For almost 25 years, David Quinn, one of the country’s best known and most controversial commentators on religious and social affairs, has charted the turbulent relationship between modern Ireland and the Catholic Church. He has been a fierce critic of an aggressive secularism that is pushing religion to the margins of public life, and of what he believes is groupthink in contemporary debates. From the controversies that have raged about Church and State, marriage and the family, the abuse scandals, the right to life and the Celtic Tiger, this book, drawn from his columns, is a very different take on nearly a quarter of a century of tumultuous change in Irish society.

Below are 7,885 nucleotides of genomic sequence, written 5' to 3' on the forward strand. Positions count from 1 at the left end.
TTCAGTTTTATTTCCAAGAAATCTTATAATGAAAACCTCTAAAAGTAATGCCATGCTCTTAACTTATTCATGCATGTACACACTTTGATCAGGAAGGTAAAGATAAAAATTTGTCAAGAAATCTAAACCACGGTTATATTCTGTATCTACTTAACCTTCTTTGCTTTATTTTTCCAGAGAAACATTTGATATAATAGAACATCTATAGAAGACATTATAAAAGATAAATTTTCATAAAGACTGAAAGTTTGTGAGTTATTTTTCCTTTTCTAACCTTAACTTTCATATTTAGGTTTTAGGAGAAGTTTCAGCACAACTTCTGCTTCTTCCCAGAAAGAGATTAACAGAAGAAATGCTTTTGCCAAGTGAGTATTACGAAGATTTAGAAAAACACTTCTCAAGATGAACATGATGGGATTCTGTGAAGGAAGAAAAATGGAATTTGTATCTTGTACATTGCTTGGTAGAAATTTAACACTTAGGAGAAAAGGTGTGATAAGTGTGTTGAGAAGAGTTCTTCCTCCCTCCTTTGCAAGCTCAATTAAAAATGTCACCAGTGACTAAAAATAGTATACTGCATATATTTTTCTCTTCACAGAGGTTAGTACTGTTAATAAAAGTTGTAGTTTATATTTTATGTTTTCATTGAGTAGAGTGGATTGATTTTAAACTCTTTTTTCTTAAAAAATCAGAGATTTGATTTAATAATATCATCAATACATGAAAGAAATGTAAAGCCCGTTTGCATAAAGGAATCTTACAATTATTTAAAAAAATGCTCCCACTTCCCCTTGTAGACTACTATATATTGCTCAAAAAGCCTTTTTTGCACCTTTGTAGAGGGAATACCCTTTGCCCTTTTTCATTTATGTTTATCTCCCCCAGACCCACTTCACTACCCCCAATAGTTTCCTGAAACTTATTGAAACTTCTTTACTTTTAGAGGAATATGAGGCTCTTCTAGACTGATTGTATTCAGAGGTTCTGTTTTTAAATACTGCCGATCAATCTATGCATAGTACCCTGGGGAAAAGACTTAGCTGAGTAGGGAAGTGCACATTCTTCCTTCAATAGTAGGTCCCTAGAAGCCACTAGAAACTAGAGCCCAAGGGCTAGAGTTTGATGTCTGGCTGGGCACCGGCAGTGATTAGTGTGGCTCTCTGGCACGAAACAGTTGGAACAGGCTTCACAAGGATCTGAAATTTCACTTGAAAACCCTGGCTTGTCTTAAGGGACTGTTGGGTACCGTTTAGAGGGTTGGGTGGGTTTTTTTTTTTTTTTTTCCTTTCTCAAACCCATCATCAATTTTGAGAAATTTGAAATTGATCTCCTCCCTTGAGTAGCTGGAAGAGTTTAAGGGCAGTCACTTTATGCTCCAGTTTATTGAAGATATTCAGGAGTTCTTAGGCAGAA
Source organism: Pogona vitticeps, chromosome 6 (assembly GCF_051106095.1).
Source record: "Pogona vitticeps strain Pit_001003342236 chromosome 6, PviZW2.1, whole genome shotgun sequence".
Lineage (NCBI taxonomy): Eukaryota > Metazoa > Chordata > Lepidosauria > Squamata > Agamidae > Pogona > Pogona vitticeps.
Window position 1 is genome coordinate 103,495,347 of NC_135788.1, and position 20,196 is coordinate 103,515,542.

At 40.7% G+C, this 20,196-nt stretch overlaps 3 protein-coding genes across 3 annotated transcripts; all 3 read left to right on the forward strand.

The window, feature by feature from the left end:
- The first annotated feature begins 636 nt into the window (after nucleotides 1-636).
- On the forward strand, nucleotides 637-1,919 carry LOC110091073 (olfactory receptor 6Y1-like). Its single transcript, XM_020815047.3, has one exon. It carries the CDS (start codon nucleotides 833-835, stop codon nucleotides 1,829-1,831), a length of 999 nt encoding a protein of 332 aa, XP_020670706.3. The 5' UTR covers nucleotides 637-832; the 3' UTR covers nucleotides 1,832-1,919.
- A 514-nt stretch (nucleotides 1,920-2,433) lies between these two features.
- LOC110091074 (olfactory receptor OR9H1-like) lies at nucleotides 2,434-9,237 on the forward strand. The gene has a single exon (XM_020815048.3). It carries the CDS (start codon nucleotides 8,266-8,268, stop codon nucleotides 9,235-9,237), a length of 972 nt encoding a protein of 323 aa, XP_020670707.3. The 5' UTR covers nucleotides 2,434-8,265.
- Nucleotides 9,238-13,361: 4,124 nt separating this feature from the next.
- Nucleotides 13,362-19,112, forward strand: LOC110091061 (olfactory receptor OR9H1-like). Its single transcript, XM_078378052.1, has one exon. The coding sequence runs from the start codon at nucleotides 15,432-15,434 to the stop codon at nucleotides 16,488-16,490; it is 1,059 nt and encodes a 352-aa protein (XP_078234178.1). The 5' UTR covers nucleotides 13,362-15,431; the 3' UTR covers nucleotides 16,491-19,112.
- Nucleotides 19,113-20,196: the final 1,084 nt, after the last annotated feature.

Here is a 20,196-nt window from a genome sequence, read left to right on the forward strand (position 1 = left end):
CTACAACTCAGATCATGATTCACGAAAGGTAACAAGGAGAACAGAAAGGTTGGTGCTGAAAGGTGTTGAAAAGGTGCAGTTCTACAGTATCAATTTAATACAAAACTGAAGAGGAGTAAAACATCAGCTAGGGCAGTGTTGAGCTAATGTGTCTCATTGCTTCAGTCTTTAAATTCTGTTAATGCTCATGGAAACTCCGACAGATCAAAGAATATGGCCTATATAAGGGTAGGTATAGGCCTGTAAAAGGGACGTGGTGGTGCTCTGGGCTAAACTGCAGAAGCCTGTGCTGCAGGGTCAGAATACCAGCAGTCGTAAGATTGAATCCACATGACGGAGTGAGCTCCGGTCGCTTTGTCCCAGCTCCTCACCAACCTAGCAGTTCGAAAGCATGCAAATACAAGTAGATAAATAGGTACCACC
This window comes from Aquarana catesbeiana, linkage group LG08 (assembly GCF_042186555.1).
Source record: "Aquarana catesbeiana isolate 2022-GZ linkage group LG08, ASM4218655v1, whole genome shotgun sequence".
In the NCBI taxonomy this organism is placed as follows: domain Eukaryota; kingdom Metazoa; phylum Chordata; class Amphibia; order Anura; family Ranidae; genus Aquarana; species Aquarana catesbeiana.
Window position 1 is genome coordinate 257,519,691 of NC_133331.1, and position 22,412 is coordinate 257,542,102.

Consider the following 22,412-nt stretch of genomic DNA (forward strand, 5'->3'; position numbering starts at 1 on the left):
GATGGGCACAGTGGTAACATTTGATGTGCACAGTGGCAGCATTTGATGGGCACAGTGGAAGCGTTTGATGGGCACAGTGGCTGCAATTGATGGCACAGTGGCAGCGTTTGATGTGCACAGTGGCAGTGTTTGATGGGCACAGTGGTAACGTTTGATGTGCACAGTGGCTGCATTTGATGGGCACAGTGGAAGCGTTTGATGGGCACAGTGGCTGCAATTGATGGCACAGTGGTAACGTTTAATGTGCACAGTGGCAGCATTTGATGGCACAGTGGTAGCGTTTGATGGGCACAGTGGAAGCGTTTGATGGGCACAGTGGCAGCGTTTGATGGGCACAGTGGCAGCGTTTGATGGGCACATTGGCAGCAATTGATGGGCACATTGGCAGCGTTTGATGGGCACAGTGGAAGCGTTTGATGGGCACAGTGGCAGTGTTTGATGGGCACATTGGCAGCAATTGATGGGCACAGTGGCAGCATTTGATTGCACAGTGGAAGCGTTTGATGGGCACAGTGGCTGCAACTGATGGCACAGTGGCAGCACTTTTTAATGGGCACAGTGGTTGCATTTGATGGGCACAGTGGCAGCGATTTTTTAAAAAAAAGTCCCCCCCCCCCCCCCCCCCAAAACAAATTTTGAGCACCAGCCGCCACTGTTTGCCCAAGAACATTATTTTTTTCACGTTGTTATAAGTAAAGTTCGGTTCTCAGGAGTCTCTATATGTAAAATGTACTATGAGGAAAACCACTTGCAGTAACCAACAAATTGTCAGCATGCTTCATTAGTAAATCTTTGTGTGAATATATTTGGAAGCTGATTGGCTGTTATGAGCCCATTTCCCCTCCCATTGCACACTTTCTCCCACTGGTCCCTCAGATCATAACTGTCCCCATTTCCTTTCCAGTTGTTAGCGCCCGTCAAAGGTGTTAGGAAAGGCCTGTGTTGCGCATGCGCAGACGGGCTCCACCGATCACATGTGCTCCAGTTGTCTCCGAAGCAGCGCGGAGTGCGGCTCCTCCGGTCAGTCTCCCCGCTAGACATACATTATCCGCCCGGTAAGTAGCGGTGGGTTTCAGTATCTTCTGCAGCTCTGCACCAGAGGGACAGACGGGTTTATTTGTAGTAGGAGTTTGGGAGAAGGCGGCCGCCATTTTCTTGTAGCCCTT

Born in Dublin in to a family of journalists, David Quinn studied business at Dublin City University before emigrating to Australia to escape the recession of the 1980s. His relationship with his wife-to-be – a member of a Protestant Church – re-ignited his interest in religion and eventually in the lapsed Catholicism of his childhood. After a stint working in the insurance industry Down Under, he returned to Dublin in the mid-1990s with a view to enter the world of journalism. Initially writing for The Sunday Business Post, he emerged as a contrary voice to Ireland’s liberal drift and was soon a frequent contributor to debates on radio and television. He went on to be Editor of The Irish Catholic newspaper and a columnist and Religious Affairs Correspondent for the Irish Independent. In 2007, he established The Iona Institute, a think-tank that argues in favour of the traditional family and the place of religion in society. His weekly columns currently appear in The Irish Catholic and The Sunday Times. He is married to Rachael, they have two children.